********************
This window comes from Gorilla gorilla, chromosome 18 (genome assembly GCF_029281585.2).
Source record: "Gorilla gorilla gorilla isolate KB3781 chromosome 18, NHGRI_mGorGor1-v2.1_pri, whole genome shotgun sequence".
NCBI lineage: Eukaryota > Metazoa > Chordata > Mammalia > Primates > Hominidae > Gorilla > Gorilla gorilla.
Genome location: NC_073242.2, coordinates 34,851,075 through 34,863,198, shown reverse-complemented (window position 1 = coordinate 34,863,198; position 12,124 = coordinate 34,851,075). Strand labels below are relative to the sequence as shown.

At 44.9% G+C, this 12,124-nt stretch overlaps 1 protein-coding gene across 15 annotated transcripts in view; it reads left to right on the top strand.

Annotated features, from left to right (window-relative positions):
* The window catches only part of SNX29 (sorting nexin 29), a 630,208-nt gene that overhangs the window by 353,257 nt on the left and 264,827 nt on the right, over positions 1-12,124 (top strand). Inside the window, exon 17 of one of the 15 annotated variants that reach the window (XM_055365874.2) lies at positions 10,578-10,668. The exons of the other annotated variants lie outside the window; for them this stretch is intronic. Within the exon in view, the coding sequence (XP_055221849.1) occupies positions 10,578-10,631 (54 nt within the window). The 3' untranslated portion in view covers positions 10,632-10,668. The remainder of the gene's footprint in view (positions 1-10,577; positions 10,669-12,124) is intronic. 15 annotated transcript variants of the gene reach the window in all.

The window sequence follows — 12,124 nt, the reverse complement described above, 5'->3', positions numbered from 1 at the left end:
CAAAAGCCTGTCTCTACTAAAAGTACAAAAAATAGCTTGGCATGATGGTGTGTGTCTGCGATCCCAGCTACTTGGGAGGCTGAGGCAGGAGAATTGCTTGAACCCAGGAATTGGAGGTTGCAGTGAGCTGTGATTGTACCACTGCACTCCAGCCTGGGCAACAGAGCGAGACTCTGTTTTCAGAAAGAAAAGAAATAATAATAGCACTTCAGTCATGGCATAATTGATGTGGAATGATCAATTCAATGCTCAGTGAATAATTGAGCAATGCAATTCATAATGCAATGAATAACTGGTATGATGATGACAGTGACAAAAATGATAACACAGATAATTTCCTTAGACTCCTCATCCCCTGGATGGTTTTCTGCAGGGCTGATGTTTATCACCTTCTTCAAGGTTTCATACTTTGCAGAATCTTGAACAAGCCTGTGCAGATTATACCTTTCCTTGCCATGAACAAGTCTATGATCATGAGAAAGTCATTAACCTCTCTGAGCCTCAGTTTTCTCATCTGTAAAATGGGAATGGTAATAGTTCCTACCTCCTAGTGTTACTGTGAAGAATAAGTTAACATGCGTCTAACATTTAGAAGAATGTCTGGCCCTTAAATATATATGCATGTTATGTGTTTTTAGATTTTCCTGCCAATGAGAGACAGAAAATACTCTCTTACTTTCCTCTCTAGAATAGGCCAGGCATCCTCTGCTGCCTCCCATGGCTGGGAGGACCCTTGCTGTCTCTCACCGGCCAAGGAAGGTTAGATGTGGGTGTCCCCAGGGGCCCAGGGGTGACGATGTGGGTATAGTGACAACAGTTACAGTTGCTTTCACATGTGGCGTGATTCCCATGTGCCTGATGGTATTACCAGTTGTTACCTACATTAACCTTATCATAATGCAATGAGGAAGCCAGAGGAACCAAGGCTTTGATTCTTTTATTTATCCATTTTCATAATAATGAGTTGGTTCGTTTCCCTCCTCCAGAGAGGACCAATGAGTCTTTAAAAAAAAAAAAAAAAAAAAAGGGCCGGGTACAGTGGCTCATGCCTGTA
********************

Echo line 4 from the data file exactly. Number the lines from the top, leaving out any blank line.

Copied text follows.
Genome location: NC_073242.2, coordinates 34,851,075 through 34,863,198, shown reverse-complemented (window position 1 = coordinate 34,863,198; position 12,124 = coordinate 34,851,075). Strand labels below are relative to the sequence as shown.